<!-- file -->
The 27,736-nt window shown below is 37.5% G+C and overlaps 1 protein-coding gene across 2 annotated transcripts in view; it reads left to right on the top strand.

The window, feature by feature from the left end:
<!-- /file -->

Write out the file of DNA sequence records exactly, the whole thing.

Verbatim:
The 27,736-nt window shown below is 37.5% G+C and overlaps 1 protein-coding gene across 2 annotated transcripts in view; it reads left to right on the top strand.

The window, feature by feature from the left end: